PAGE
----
My mother just informed me that she’s traced the Schkerke part of my family line back quite a ways, circa 1400. I believe she’s going to give me it as a Christmas gift — she knows I’m in search of myself — and I believe there’s probably a surprise or two in store for me. (She’s already informed me that my family fought and died in the American Revolution. An awe inspiring thought. My family was here when the foundations of this land were laid politically via my Polish ancestry; yet I am this land in more ways than that with Cherokee and Blackfoot blood running in me – diluted yes, but there. [25% Cherokee and 13% Blackfoot as near as my Mom can figure. This is why I can’t grow facial hair apparently. ;)])
The best way to start (from her) is to just dive in. She purchased Family Tree Maker which has quite a few resources for use — but you might not want to pay. What FTM does provide is a proven path to follow. By the time you get to the point where FTM’s resources fail you you are ready to forge onward on your own. If you’re not looking to pay start with the Mormon Church records. Despite any hostility you may harbor those records are an accurate and ground breaking resource for anyone looking to trace their roots, and they do not contain only Mormon families.
It is interesting to discover the famous groups and individuals we’re related to, but it’s equally important to know the “black sheep”. My mother’s side goes back to the Mayflower and included, my Grandfather was pleased to point out, many notables. Unmentioned were the rum-runners, slave traders, robber barons, and lesser scoundrels. I am either all of them or none of them. History can both enlighten and entrap. A great freedom in our country is that while we are of our past, we are not bound to it.
Do my eyes deceive me? Has Brian posted something? Hey, I emailed you a few weeks ago. Can’t you give your old co-sysop the courtesy of a reply? Geez… 😉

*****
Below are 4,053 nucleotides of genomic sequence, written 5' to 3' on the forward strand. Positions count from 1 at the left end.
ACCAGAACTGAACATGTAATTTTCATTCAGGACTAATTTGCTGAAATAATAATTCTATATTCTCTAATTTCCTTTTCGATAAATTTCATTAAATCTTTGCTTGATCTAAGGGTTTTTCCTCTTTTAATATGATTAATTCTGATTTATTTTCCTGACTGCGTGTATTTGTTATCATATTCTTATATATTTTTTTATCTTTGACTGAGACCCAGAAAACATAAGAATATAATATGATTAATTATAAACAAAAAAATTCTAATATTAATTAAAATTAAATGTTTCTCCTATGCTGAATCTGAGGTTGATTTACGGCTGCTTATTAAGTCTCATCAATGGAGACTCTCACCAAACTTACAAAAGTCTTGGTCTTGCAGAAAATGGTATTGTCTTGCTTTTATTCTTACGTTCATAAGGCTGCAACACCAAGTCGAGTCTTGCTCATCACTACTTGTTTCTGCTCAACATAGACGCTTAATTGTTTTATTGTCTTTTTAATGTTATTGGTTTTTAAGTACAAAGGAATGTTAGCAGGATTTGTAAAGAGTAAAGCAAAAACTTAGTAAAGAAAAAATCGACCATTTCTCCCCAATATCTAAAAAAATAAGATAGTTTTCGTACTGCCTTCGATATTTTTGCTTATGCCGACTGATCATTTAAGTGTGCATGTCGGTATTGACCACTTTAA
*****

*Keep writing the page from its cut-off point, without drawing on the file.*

This genealogy stuff is interesting. We (or more precisely several relatives) have traced my paternal line back to the early 1300’s. Our family’s roots are in Flemish part of modern-day Belgium (formerly part of France), and we held the hereditary mayorship of Hainault. My 5th-great-grand uncle represented both Spain and France when the Louisiana Territory was signed over to the U.S. His parents and siblings fled the French Revolution. There are mountain men, fur traders, and maybe even an influential Renaissance composer in my bloodline. There are tales of horrible deaths suffered and dealt out.
My life is boring in comparison. 🙂
Chances are you got hit by either my (temporary) white list filter or my (permanent) Bayesian spam filter. Because of my recent PASS Summit trip (2 weeks in length) I had nearly 4000 emails in my Inbox and didn’t get to give the possible junk emails the look I normally give them. Please email again. firstname.lastname@example.org, email@example.com, or firstname.lastname@example.org.
No, I no longer worry about spambots scraping those emails. Trust me. They’re on every spammer’s list already. 🙂
Oh, and Charlie, speaking of your misreading, I think in medieval Europe, “inability to get land” and “inability to get laid” were almost one in the same. Right?
Brian: Steve’s emails have a way of finding themselves getting filtered by spamassassin. Might have something to do with his pimp jive.
Brian, I’ll give you a shout when I get a spare moment.
Dave, you may have just explained the reason men went to sea.
Jamin, what up wit’ that schnizit? I have no idea what you’re talking about. Glock, glock. Know what I’m sayin’?